I first met Paloma Faith in 2001, says Eva Wiseman in The Observer, when “it was obvious to everyone who came within six feet of her” that she was going to be famous. Now 41, the “millennial Barbara Windsor” has scored three double platinum albums, Brit awards, Top 10 hits, a judging spot on talent show The Voice, film and telly work. She’s worth an estimated £2m and has 653,000 Instagram followers. “We live in an age where mediocrity is celebrated, so I must be really good at it,” she says.
She has two children and an artist boyfriend to feed, and works relentlessly. A BBC documentary earlier this year, As I Am, followed her painful attempt to take her first baby on a world tour. “I don’t understand why I can’t have everything,” she tells the film-maker while fighting crippling exhaustion and a management recoiling at discussions of a second child. “If anyone can do it, it’s me.”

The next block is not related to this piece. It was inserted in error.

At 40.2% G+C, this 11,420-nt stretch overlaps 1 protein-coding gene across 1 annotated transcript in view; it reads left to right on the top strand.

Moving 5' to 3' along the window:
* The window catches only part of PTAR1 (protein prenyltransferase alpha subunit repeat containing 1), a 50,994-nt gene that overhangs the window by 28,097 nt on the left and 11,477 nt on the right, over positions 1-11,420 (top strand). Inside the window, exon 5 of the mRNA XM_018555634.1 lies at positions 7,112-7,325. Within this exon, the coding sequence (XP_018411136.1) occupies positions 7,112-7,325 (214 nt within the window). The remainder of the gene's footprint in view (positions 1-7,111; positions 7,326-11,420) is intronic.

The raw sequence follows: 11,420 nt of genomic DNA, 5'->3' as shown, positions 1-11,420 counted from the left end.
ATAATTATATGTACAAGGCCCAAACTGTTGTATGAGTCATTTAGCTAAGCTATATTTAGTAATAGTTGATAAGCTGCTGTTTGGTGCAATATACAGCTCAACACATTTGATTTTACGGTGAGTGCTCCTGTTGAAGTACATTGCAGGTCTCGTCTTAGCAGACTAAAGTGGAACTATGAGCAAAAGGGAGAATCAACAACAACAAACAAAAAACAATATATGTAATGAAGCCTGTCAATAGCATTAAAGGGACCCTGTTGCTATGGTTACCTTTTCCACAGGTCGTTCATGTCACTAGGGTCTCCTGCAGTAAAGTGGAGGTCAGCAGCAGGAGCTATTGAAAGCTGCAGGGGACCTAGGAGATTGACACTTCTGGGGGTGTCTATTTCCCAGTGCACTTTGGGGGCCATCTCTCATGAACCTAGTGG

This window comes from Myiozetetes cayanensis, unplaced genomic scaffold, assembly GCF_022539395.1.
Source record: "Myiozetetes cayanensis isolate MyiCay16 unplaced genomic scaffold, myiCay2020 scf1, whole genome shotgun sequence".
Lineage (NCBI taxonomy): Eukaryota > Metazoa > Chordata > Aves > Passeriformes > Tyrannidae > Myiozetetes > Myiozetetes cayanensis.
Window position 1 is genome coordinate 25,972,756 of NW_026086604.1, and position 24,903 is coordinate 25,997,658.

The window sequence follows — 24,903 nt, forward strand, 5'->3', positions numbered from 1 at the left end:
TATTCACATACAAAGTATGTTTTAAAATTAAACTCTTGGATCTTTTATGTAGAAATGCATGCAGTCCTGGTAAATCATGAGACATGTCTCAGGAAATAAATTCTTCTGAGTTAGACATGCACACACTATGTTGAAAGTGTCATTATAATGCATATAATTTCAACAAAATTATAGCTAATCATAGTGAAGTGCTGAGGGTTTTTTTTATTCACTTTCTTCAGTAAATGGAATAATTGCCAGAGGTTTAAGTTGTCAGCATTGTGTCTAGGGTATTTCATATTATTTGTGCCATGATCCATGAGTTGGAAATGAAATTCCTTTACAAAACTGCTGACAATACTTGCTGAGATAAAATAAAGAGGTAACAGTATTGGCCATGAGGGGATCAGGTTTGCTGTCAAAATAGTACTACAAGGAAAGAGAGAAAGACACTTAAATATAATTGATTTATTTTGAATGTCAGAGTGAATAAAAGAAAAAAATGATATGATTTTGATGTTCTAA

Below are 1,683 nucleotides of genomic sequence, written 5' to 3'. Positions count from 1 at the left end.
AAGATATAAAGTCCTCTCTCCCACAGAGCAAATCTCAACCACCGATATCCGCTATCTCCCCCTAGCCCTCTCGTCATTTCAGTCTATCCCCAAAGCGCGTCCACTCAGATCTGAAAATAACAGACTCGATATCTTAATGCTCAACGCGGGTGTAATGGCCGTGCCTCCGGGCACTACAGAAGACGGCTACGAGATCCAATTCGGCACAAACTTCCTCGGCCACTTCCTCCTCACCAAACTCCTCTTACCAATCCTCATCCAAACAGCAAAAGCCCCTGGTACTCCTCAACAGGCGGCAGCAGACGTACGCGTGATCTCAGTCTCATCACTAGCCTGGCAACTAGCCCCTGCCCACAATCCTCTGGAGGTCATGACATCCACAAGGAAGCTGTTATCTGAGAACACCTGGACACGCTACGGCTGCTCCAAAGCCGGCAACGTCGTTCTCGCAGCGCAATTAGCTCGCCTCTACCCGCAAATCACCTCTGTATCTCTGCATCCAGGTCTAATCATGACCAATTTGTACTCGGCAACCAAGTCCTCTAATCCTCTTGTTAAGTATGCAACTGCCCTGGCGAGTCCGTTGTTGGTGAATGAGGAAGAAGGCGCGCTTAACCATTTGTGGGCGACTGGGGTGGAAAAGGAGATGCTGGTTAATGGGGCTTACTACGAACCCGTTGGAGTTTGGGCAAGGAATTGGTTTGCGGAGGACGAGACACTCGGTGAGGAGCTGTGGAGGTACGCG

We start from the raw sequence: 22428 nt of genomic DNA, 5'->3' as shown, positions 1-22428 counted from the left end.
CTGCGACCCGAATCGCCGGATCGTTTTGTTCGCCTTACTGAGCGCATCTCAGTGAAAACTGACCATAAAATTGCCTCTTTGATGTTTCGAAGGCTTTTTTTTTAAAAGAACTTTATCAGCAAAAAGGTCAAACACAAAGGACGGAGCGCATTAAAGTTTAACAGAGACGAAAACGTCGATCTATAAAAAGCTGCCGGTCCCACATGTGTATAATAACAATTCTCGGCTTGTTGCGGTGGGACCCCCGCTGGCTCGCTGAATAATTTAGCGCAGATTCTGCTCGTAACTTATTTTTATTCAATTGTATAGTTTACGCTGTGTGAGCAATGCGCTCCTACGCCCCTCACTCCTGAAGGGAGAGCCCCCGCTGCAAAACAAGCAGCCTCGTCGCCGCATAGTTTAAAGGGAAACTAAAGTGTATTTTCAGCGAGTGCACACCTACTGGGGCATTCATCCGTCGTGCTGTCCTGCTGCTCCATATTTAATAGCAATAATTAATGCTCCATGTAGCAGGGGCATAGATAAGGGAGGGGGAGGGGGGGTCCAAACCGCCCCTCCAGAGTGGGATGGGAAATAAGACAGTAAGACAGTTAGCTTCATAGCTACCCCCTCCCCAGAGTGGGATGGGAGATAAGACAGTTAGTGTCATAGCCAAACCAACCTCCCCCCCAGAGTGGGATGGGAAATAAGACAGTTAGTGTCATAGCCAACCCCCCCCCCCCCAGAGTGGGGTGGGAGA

By the end of the film, it’s clear no one can. It’s raw. The head of Sony Music called to apologise. Lily Allen messaged her to say something like: “I don’t know why I’m crying, I just feel so understood.”
Stars love her. Beyoncé once held her hand at a lingerie shop where Faith worked and told her she’d be “a star”. At an awards ceremony she kept bumping into George Clooney in the loos. “I told him, “I’ve got cystitis, what’s your excuse?’ And he replied, straight-faced, ‘I’m changing my colostomy bag.’”